Wednesday, May 11, 2005

Hazaaron Khwahishein Aisi

I’ve been wanting to write about Hazaaron Khwahishein Aisi ever since I saw it, but dallied this long because I didn’t know quite what to say. I won’t gush about it, nor will I trash it. Readers of this blog may have observed that I prefer to stay in the safe grey area about most things rather than mark anything as outright black or white. The fact is, I don’t think it is possible in the case of art (this includes music, dance, theatre, and films) to label anything as ‘good’ or bad’. Because I didn’t go through the experience of being in it, and I don’t know what the director’s thought-process was at the time of making it. What I can say is whether I enjoyed a production or not. Having said all that, I would have loved to be a part of ‘Hazaaron Khwahishein Aisi’.

But ‘enjoyed’ is not the right term to use to describe ‘Hazaaron Khwahishein Aisi’. It is, I think, not meant to be ‘enjoyed’. It is meant to wake you up. It is meant to make you think of what people in the early 70’s in India had to go through under the ruling government. It is meant to give you a ringside view of what it was like to be a student during the Emergency and pre-Emergency years of 1969-1975 in India. It is meant to touch you with its almost poetic presentation of emotions simultaneously so raw and pure – love, fear, hate, anger, evil.

And politics. This movie winds around politics in such a way that you hate what went on in the name of the government. Custodial deaths, police atrocities, political fixing. The Naxalite movement came up as a response to these, and it was an extremely idealistic and passionate group of students and people who had the courage to become Naxalites - that much I did take home. I wonder if I would have had the guts to be one of them, much as I identified with them.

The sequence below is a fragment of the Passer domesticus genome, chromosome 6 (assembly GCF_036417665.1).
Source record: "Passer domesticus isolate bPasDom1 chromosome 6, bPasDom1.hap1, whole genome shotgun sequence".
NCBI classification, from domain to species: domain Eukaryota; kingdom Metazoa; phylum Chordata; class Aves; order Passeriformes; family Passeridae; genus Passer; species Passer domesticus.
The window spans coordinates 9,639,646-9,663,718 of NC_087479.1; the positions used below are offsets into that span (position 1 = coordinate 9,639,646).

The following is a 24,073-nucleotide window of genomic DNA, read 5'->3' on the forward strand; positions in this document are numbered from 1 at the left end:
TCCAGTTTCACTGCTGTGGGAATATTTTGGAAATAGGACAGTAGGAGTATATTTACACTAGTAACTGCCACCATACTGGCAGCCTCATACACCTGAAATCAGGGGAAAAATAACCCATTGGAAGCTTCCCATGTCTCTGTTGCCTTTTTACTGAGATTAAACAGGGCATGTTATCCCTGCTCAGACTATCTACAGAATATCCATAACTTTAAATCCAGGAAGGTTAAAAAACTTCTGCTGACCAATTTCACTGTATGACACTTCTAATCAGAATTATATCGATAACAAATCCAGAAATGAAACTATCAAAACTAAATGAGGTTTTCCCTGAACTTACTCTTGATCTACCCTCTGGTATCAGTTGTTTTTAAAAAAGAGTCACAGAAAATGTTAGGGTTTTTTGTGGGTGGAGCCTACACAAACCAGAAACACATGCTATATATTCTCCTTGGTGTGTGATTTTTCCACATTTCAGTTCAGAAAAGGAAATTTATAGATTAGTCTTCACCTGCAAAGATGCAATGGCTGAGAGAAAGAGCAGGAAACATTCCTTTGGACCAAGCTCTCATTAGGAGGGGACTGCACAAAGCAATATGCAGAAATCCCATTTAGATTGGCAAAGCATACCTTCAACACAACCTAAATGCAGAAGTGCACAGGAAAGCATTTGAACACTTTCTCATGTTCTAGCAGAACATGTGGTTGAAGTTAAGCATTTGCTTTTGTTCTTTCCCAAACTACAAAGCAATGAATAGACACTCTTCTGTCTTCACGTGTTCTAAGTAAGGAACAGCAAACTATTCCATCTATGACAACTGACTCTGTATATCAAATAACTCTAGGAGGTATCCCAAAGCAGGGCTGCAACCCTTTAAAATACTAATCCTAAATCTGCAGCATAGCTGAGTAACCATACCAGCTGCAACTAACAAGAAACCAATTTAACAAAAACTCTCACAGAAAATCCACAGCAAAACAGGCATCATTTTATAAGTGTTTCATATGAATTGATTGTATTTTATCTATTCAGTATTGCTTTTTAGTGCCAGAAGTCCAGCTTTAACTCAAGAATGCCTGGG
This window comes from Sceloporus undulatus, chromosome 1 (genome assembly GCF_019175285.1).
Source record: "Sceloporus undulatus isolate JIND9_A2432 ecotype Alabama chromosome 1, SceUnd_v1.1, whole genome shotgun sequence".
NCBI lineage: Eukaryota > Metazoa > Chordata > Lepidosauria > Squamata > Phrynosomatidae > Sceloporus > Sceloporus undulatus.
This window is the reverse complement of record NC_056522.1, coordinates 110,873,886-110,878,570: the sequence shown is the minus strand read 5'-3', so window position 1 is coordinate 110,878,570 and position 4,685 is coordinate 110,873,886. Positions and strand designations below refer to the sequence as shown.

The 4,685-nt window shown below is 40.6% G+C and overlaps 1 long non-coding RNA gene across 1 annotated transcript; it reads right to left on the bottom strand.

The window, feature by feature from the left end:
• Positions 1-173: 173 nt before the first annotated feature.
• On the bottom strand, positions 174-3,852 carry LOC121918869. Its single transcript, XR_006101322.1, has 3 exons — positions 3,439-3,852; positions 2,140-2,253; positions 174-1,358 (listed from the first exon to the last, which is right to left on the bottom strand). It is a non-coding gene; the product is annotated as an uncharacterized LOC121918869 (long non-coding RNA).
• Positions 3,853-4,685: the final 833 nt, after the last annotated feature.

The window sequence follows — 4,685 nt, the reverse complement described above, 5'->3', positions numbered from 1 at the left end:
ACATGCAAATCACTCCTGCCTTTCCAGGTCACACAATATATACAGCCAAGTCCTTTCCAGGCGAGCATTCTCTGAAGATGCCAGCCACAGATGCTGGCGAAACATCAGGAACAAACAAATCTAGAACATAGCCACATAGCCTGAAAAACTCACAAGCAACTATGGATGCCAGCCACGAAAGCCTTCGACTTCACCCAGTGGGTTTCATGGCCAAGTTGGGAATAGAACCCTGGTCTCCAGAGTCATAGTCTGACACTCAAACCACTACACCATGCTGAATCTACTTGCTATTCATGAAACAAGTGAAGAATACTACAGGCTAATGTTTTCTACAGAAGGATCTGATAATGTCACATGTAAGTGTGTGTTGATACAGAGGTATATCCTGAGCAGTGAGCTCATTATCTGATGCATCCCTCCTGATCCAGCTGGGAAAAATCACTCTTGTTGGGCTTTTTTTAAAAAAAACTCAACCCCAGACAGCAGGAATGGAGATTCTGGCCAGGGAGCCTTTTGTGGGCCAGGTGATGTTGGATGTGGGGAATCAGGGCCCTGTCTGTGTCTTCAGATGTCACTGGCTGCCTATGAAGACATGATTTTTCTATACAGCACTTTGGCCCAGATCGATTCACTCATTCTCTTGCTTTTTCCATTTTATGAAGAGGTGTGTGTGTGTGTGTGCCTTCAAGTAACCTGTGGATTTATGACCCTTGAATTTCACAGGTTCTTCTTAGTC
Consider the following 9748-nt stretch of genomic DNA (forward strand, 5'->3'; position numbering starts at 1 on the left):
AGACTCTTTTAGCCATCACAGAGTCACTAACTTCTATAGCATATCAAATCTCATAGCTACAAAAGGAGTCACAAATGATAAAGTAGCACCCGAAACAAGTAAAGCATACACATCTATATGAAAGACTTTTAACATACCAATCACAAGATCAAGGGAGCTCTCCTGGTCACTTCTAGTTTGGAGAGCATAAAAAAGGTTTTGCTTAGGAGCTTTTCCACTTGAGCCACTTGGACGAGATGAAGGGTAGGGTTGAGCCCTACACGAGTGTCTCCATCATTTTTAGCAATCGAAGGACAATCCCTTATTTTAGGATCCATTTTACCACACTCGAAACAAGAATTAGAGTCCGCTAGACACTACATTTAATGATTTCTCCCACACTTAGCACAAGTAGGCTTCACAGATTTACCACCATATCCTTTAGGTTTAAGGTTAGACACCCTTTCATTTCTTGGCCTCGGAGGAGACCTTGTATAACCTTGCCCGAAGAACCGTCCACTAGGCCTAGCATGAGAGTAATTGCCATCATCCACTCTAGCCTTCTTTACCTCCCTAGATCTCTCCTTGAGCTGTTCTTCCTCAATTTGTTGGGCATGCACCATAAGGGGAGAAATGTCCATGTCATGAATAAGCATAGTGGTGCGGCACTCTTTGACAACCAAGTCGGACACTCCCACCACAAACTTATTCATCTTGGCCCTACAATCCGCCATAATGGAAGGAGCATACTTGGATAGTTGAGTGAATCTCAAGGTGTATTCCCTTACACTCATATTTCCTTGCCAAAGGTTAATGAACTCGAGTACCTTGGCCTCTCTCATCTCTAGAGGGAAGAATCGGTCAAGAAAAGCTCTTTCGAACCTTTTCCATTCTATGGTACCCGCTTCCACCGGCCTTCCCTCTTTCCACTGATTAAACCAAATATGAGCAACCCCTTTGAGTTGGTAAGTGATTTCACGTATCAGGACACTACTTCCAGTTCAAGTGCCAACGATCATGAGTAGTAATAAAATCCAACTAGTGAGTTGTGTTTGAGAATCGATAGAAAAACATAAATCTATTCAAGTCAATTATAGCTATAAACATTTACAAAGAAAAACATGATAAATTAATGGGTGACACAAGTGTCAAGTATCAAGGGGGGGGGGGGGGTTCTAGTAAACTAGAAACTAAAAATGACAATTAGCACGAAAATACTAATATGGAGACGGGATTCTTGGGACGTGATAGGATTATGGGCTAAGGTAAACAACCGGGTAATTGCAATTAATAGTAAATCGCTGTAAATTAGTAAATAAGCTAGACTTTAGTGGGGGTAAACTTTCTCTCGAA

New Delhi, 1969: Middle-class Vikram Malhotra loves Geeta Rao who loves rich kid Siddharth who is in love with his dream of a better India. After college, Siddharth becomes a Naxalite. Geeta marries Ram Kapoor, a British-educated IAS officer, but realizes her heart was always with Siddharth. She goes to join him in a village in Bihar. Vikram, determined to become rich, becomes a political fixer and never stops loving her, inspite of, for example, witnessing Geeta and Siddharth making love as a farewell party is in full swing in their last days of college.

I won’t say more than this because it wouldn’t be fair. There are scenes which are brilliant in their ability to touch your inner, most hidden emotions. There are performances which are near-perfect. Though some of the cast has come in for criticism, I found nearly all performances in the film above par, including the vile policemen and politicians, and the aging father of Siddharth. Kay Kay Menon, Chitrangada Singh and Shiny Ahuja as the principal characters have made considerable impact, essaying their roles with conviction. My only grouse was the last few frames of the film, where (and perhaps this is my own fault as a viewer) the seriousness of the story lapsed in front of the mirth that Shiny’s character exudes prior to that.

But watch the movie. To realize what kind of a country you live in. The political situation might have changed, but Indian politics is still much the same.

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